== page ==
The instinct we might have with Henry is to drag him out of his house and wrap him in a big hug, but that wouldn’t be the right response for him. So we can take that message and show our children the safety to feel their emotions and how they manifest them is ok, and they are supported.



RA:

There is a perception, from a Eurocentric view, that the Tiger Parent trope in Asian families is uncaring and cruel. My perspective from being raised with a Chinese mother’s high expectations is that it is another kind of love language; her disappointment with unsatisfactory results was because she wanted us to have the best possible future, and she believed we were capable of achieving that. How do you think we should reframe negative Asian stereotypes like that?


RL:

Yes, that drive comes from a place of love and believing your children are strong enough to do it, which can be empowering. I guess the Asian way of raising children is quite different from the Western environment we’ve been brought up in, so there is that clash of ideals there. That’s why I wanted to show Wen finding her way of being in both worlds without it being a constant conflict.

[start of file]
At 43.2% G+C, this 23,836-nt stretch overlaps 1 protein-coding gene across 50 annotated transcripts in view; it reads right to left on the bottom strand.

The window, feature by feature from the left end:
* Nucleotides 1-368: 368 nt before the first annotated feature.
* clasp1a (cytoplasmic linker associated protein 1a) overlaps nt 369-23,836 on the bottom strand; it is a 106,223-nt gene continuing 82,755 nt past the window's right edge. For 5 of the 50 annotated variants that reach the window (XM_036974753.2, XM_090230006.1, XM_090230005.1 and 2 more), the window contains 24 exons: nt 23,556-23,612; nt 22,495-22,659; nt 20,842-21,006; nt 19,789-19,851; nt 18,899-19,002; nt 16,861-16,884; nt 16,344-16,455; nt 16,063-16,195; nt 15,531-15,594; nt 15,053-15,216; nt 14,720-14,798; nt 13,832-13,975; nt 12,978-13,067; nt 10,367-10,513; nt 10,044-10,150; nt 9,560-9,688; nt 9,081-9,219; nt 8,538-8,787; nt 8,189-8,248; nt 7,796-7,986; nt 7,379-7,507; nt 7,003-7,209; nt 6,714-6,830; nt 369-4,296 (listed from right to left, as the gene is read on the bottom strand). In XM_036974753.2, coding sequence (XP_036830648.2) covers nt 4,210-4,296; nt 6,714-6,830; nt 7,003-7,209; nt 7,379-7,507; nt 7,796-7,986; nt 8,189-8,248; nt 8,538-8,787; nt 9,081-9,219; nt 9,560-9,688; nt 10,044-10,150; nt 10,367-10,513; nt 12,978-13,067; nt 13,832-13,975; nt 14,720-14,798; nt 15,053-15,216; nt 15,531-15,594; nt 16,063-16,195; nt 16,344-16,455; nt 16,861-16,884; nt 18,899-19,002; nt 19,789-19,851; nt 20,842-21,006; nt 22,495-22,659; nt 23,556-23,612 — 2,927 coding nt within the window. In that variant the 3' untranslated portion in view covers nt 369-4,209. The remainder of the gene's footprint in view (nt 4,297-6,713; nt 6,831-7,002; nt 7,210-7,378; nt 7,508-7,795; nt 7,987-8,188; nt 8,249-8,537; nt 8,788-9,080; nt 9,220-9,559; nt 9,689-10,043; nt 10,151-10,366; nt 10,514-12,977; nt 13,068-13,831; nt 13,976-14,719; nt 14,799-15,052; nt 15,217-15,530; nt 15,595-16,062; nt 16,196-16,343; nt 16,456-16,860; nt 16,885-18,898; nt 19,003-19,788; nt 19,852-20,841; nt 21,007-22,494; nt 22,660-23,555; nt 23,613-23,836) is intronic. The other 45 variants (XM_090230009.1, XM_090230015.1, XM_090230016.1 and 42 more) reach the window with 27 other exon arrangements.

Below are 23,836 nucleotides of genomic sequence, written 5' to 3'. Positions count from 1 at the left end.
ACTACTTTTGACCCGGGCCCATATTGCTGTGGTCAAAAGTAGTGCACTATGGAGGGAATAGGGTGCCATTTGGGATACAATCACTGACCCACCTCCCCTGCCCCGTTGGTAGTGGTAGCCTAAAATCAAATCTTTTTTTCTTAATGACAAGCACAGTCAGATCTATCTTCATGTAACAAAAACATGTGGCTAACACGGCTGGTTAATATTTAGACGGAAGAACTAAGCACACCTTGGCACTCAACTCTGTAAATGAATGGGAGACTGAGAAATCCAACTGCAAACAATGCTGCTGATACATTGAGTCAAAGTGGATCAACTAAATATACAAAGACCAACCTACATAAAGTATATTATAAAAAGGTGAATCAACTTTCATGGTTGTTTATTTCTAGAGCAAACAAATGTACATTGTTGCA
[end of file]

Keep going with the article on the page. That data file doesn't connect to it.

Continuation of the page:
I also wanted to challenge the idea that Asian women are submissive and don’t have a voice, because we see that even in the limited space that Wen’s mother has, she is actually carving out her own agency and making other people’s lives better.


I also wanted to challenge the idea that Asian women are submissive and don’t have a voice, because we see that even in the limited space that Wen’s mother has, she is actually carving out her own agency and making other people’s lives better.

It is up to all of us from non-European backgrounds to show our culture authentically, with the good and bad parts, but also show that the negative stereotypes people have about us can be flipped to show strength, endurance, compassion and empathy.


When awful things happen, like people getting attacked in the street for the way they look, we have to keep rising up and saying this is not good enough, it is not human to do that. We have to push aside the fear and the anger and the sorrow and just keep getting the positive stories out there.


Ruth Oy Har Agnew

Ruth is a writer and teacher of Chinese and Pākehā descent from Ōtautahi Christchurch. She has written for Theatreview, The Press, Stuff, Flat Takahe, What’s Up Christchurch, and the Playmarket Annual. She is an experienced actor, and currently works supporting young performers as a speech and drama teacher.